Saturday, September 17, 2022

Hot Glue Cool Corsets

After nearly 10 years of producing content on my blog, it is difficult to create something original and current. For this project, I began by revisiting the corset. But it all seemed deja vu. So I went back to the drawing board and decided it was time to do something more "21st century" with the idea. In my effort to come up with something, my attention was diverted to a photo of a model wearing clear plexiglas jewelry. Unfortunately, the only method to replicate versions of it is by using resin...a highly toxic chemical requiring LOTS of ventilation. I turned to hot glue, thinking that would be a cheap and easy way to get the look..... But no matter what I tried...everything came out with a milky translucence. AND....working with the hot glue gun was not as simple as I though. Very, very messy. I put the glue gun down. But still, there was something that kept me picking it back up. It wasn't until I made the first corset with it. There, in front of my eyes, I had created a 21st century version of a turn of the last century looking Art Nouveau bustier for my doll. 

At first, though, it seemed like a one-trick pony. I could make bracelets and necklaces...but at the end of the day....it all had the same look. I felt it still wasn't enough for me to post it as a project. So, just before abandoning this "new medium," I pulled out my pack of foiling papers to see what would happen. Oh my goodness.... I love foiling on various materials as it stands. But when combined with hot glue...it looks just like metal. As you can imagine, I had FUN. 

MATERIALS


For this project you will need a low temp hot glue gun, a package of glue sticks and a few sheets of craft foil. You want the low temp glue which is less dangerous should your fingers come in contact with the glue (which it probably will). And besides..this is pretty cheap. When buying glue sticks, just make sure they are the right size. (Probably mini-sticks).  The most common ones are a translucent white, though other colors exist. The sheets of craft foil is usually sold in packs and comes in gold, silver and copper, though you might find other colors. 

COOL CORSETS

Let's get started....

1. I have a separate body which serves as a mannequin, and whether or not you are doing the same thing, you must protect that body (or that of the doll) with aluminum foil
2. Apply a little bit of vaseline or hand lotion so that later, when you need to pull it away from the glue, it will release more easily.
3. After the glue gun is loaded, plugged in and the  glue has started to melt, make swirls, globs at random. The reason you are doing this directly on the form is so that, once cool, what you create is in the same curved shape as the doll body.
4. Keep in mind, you will want to leave some holes in your design. It will look more like Art Nouveau AND..in the back, it will allow you to thread some ribbon through to use as a closure.
5. After the glue has cooled, begin peeling away the foil from the back.
6. If it rips in areas, or you discover the holes are too big, you can always come back with the gun and either fill in the gaps or use the side of the nozzle to melt and connect specific areas.
7. And so here is my completed bustier.
8. I used a thin ribbon to thread in the holes at the back.
It's not Couturier Iris Van Herpen, but it certain fits in with the modern concept of Haute Couture!
Here, the hot glue corset is layered over the strapless top of this Jouy cloth dress.

The hot glue corset adds another dimension to an existing look. You can also use a colored glue stick instead of the white.


In this version... I created the same corset as the one above. But this time I made a bib out of the hot glue. You proceed the same way as you did for the corset, except you'll need to line the area around the neck of the doll with aluminum foil before applying the glue.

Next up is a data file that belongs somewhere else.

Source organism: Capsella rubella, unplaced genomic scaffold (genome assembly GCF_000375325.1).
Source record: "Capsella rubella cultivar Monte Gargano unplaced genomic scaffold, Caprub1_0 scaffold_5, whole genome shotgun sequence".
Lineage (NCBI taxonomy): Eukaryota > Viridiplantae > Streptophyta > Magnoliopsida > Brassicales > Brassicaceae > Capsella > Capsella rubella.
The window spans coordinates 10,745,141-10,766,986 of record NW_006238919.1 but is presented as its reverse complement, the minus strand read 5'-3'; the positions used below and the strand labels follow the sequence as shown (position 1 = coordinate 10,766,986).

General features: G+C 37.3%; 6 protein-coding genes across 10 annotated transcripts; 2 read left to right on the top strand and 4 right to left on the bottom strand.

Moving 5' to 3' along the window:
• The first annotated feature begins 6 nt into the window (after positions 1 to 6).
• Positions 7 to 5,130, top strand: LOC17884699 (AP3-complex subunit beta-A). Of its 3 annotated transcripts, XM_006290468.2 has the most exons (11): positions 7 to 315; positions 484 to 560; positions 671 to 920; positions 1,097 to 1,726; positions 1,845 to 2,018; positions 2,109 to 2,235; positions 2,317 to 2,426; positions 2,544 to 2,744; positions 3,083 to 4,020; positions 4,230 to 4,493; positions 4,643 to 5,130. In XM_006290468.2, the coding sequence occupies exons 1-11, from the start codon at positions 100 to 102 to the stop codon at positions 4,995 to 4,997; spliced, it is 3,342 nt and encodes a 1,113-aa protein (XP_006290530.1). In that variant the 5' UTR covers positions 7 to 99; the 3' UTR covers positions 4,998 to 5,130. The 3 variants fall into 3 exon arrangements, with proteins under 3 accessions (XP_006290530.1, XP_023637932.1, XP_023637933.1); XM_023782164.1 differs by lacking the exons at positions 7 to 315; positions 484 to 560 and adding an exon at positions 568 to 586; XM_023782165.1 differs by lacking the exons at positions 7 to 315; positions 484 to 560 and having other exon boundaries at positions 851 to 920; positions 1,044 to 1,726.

The back of the neck and the center back waist provide points where you can attach a ribbon for closure.
I've used white for my corset and necklace, but feel free to play with colors. What I do not recommend is painting the underside of these accessories. You don't want to stain the doll with paint!

HOT EFFECTS
Hot glue + craft foil equals melted metal effects! Once I figured this out, I decided to make something "Very Versace." Gold on black. 
1. First of all, make the corset of your choice. For this I have used a black cotton. But any fabric is fine.
2. The hot glue is applied directly to the fabric. I would recommend cutting the foil into small squares and working in small areas instead of trying to cover too much at the same time. The glue cools down really quickly!
3. As soon as you apply the glue to the garment, lay the square of foil directly on top (dull silver side down onto the glue) and press.
4. The carefully peel the foil away. Top to bottom is mostly best!
5. Keep going until you have covered the entire bustier. 
6. On mine, the glue shows, so I went back with paint. However, the next time I do this, I will use a black glue stick instead of white! Or...there is a metallic filled glue pen  that supposedly looks just like shiny metal which should also be interesting to use.
7. In keeping with the spirit of Versace, I attached gold chain which drapes over the bust. After sewing the chain to each side point of the bustier, I hid those points with a little glue and foil!
My finished result...Very Versace! 


Then I wondered, what it would look like if I were to do a hot glue foil on a metallic leather....

The result was a shiny areas over a "hammered" metal look.

This was so much fun. You can do this on any material. The blobs of irregular shaped "metal" almost resembles jewelry. On this tweed top, I randomly applied both silver and gold globs


And just as I thought I was finished with this project, the idea came to me....what happens if you apply dots of glue/foil to, say...sequins!

It looks like paillettes mixed in with your sequins. Quite interesting!


Let's Talk Accessories...

Unless it is the bib that you want, the process is simple. 
1. Apply the glue directly to the dull silver side of the foil in the pattern of your choice and let dry.
2. Peel the glue away from the foil
3. Wrap one point with a little wire then hang from another bit of wire.

I created the belt the same way. Determine the width of the doll's hips. The create your design with the glue directly onto the surface of the foil.
When cool, peel away from the foil. 

I use ribbon to tie the two ends together. Belt can be work with the opening in the front, side or back.